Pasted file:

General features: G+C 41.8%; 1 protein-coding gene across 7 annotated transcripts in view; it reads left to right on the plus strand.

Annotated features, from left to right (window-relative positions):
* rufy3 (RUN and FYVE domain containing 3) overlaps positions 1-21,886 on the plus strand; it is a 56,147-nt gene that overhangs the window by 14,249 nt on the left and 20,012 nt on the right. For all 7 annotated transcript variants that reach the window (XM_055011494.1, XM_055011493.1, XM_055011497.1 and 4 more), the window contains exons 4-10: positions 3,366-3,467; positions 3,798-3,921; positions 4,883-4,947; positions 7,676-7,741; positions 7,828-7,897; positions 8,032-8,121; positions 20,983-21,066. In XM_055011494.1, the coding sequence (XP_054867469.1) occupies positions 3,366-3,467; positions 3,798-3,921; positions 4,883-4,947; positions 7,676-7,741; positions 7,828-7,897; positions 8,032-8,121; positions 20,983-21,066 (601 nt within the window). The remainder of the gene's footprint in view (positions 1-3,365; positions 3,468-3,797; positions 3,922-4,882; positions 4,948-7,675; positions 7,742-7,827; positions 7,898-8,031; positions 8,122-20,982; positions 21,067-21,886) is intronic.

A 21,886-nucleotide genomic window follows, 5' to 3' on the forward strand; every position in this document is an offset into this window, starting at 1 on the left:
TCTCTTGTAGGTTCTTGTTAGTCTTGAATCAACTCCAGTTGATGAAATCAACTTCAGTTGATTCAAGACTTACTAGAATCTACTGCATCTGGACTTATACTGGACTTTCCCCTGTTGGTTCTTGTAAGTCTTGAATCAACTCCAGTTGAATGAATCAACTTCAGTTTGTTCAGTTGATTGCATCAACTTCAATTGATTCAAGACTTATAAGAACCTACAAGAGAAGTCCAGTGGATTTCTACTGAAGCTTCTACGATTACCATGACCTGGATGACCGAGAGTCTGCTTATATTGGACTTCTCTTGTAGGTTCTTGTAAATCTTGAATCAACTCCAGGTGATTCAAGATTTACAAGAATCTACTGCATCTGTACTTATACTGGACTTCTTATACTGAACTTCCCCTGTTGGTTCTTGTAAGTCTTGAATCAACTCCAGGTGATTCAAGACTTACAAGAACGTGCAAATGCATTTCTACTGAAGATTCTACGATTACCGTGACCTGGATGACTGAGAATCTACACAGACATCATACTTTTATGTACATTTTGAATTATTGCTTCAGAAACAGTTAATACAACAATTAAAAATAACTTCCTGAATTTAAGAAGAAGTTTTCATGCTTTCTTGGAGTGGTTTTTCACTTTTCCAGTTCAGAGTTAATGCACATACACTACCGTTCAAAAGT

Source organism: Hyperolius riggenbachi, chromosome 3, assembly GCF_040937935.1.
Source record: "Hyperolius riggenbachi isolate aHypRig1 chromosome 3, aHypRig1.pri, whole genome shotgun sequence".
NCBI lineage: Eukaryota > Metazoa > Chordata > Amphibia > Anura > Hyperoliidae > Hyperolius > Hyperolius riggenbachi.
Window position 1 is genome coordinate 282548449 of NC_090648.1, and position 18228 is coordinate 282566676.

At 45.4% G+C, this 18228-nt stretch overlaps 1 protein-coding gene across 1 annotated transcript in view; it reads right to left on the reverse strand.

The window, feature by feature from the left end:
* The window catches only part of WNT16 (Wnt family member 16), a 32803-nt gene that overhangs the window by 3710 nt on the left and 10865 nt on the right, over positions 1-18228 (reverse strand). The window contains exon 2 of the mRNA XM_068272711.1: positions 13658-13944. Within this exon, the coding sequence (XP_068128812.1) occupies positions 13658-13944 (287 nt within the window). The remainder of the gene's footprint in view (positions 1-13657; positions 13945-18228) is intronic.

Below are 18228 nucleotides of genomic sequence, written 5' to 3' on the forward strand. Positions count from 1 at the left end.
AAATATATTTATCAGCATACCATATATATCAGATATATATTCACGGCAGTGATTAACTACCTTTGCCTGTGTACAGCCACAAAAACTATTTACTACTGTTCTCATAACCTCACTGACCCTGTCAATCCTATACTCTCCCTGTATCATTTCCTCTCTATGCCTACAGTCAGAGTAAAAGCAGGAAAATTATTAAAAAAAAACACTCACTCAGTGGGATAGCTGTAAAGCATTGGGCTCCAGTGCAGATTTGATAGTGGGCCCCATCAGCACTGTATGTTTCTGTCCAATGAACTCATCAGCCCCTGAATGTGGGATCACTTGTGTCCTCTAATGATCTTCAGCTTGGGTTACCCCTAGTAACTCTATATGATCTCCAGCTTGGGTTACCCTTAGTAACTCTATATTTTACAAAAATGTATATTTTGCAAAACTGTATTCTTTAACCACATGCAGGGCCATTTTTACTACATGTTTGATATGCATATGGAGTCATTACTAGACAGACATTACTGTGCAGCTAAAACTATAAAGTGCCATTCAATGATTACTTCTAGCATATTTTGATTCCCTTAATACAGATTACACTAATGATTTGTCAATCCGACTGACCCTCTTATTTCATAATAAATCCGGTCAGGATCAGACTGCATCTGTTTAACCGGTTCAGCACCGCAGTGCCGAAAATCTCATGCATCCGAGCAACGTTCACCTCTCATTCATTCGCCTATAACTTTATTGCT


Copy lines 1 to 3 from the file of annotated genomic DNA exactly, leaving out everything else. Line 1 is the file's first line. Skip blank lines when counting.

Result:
General features: G+C 41.8%; 1 protein-coding gene across 7 annotated transcripts in view; it reads left to right on the plus strand.

Annotated features, from left to right (window-relative positions):
* rufy3 (RUN and FYVE domain containing 3) overlaps positions 1-21,886 on the plus strand; it is a 56,147-nt gene that overhangs the window by 14,249 nt on the left and 20,012 nt on the right. For all 7 annotated transcript variants that reach the window (XM_055011494.1, XM_055011493.1, XM_055011497.1 and 4 more), the window contains exons 4-10: positions 3,366-3,467; positions 3,798-3,921; positions 4,883-4,947; positions 7,676-7,741; positions 7,828-7,897; positions 8,032-8,121; positions 20,983-21,066. In XM_055011494.1, the coding sequence (XP_054867469.1) occupies positions 3,366-3,467; positions 3,798-3,921; positions 4,883-4,947; positions 7,676-7,741; positions 7,828-7,897; positions 8,032-8,121; positions 20,983-21,066 (601 nt within the window). The remainder of the gene's footprint in view (positions 1-3,365; positions 3,468-3,797; positions 3,922-4,882; positions 4,948-7,675; positions 7,742-7,827; positions 7,898-8,031; positions 8,122-20,982; positions 21,067-21,886) is intronic.